Pound sign

The pound sign (£) is the symbol for the pound sterling – the currency of the United Kingdom and previously of Great Britain and of the Kingdom of England. The same symbol is used for other currencies called pound, such as the Gibraltar pound, the Egyptian pound, and the Syrian pound. A similar symbol () was used on some banknotes from time to time but the Bank of England has not done so since 1975. (This two-bar symbol is also used for currencies named lira, for example the (withdrawn) Italian lira).

Pound sign
In UnicodeU+00A3 £ POUND SIGN (HTML £ · £)
CurrencyPound sterling
Different from
Different fromU+20A4 LIRA SIGN (HTML ₤)

In the US, "pound sign" refers to the symbol number sign (#).


The symbol derives from a capital "L", representing libra pondo, the basic unit of weight in the Roman Empire, which in turn is derived from the Latin word, libra, meaning scales or a balance. The pound became an English unit of weight and in England became defined as the tower pound (equivalent to 350 grams) of sterling silver.[1][2] According to the Royal Mint Museum:

It is not known for certain when the horizontal line or lines, which indicate an abbreviation, first came to be drawn through the L. However, there is in the Bank of England Museum a cheque dated 7 January 1661 with a clearly discernible £ sign. By the time the Bank was founded in 1694 the £ sign was in common use.[3]

However, the simple letter L, in lower- or uppercase, was used to represent the pound sterling in printed books and newspapers until well into the 19th century.[4] In the blackletter type used until the seventeenth century,[5] the letter L is rendered as .


The pound sign is placed before the number (e.g. "£12,000") and separated from the following digits by no space or only a thin space.

American English

In American English, the term "pound sign" usually refers to the symbol #, and the corresponding telephone key is called the "pound key".[6] In Canadian English the symbols £ and # are both called the pound sign, but the # is also known as the "number sign" and the "noughts-and-crosses board".[lower-alpha 1][7]

Historic variants

Double dash style

Banknotes issued by the Bank of England since 1975 have only used the single bar style as a pound sign.[8][9] The Bank used both the two-bar style () and the one-bar style (£) (and sometimes a figure without any symbol whatever) more or less equally since 1725 until 1971, intermittently and sometimes concurrently.[8] In typography, the symbols are allographs  style choices  when used to represent the pound and both use the same POUND SIGN Unicode code point, (not LIRA SIGN despite its looking the same).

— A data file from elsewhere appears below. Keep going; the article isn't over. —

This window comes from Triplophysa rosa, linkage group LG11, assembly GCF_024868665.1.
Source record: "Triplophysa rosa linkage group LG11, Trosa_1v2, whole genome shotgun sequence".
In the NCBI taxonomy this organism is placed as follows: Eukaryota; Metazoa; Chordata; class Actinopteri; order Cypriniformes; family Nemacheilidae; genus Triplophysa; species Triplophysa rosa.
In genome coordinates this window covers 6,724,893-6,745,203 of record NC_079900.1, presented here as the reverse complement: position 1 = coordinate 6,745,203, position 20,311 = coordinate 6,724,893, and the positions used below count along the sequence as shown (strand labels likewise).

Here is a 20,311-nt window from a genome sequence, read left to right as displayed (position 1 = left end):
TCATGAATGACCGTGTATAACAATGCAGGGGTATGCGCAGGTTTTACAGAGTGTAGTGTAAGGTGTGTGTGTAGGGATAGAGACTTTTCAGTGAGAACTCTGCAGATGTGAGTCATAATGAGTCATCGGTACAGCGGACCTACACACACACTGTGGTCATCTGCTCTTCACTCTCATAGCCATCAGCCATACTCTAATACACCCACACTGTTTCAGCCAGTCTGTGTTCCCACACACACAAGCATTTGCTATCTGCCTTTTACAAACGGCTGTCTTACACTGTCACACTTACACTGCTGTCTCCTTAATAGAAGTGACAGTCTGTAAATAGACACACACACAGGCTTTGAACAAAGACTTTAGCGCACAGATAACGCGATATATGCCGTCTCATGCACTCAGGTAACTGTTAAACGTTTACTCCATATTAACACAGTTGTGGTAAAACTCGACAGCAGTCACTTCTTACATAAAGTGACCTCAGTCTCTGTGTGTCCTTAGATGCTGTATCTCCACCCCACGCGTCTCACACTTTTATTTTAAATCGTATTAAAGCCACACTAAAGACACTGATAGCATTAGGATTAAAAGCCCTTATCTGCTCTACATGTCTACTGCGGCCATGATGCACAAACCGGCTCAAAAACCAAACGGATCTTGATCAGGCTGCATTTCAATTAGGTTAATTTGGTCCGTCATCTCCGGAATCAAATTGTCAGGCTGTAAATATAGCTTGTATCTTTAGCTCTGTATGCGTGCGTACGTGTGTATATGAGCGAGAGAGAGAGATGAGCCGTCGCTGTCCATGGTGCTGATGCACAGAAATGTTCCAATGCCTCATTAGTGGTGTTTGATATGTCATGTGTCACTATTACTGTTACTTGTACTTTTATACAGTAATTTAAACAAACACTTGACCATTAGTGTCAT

In the eighteenth-century Caslon metal fonts, the pound sign was identical to the italic capital "J" rotated 180 degrees.[10]

Currencies that use the pound sign

Code points

In the Unicode standard, the symbol £ is called POUND SIGN and the symbol ₤ is the LIRA SIGN. These have respective code points:

U+00A3 £ POUND SIGN (HTML £ · £ · inherited from Latin-1)[11]

U+20A4 LIRA SIGN (HTML ₤)[12] Unicode notes that the "lira sign" is not widely used and was added due to both it and the pound sign being available on HP printers, and also states that the preferred sign for lira is the pound sign.[13]

The encoding of the £ symbol in position xA3 was first standardised by ISO Latin-1 in 1985. Position xA3 was used by the Digital Equipment Corporation VT220 terminal, Mac OS Roman, the Amstrad CPC, the Commodore Amiga and the Acorn Archimedes.

Many early computers (limited to a 7-bit, 128-position character set) used a variant of ASCII with one of the less-frequently used characters replaced by the £. The UK national variant of ISO 646 was standardised as BS 4730 in 1985. This code was identical to ASCII except for two characters: x23 encoded "£" instead of "#", while x7E encoded "‾" instead of "~". MSDOS on the IBM PC originally used a non-standard 8-bit character set Code page 437 in which the £ symbol was encoded as x9C; adoption of ISO character codes only came later with Microsoft Windows. The Atari ST also used position x9C. The HP Laserjet used position xBA for the £ symbol, while most other printers used x9C. The BBC Ceefax system which dated from 1976 encoded the £ as x23. The ZX Spectrum and the BBC Micro used x60 ("`"). The Commodore 64 used x5C ("\") while the Oric used x5F ("_"). IBM's EBCDIC code page 037 uses xB1 for the £ while its code page 285 uses x5B. ICL's 1900-series mainframes used a six-bit (64-position character set) encoding for characters, loosely based on BS 4730, with the £ symbol represented as octal 23 (hex 13).

Entry methods


Typewriters produced for the British market included a "£" sign from the earliest days, though its position varied widely. A 1921 advertisement for an Imperial Typewriters model D, for example[14] shows a machine with two modifier shifts (CAPS and FIG), with the "£" sign occupying the FIG shift position on the key for letter "B". But the advertisement notes that "We make special keyboards containing symbols, fractions, signs, etc., for the peculiar needs of Engineers, Builders, Architects, Chemists, Scientists, etc., or any staple trade."

On Latin-alphabet typewriters lacking a "£" symbol type element, a reasonable approximation could be made by typing an "f" over an "L".

Compose key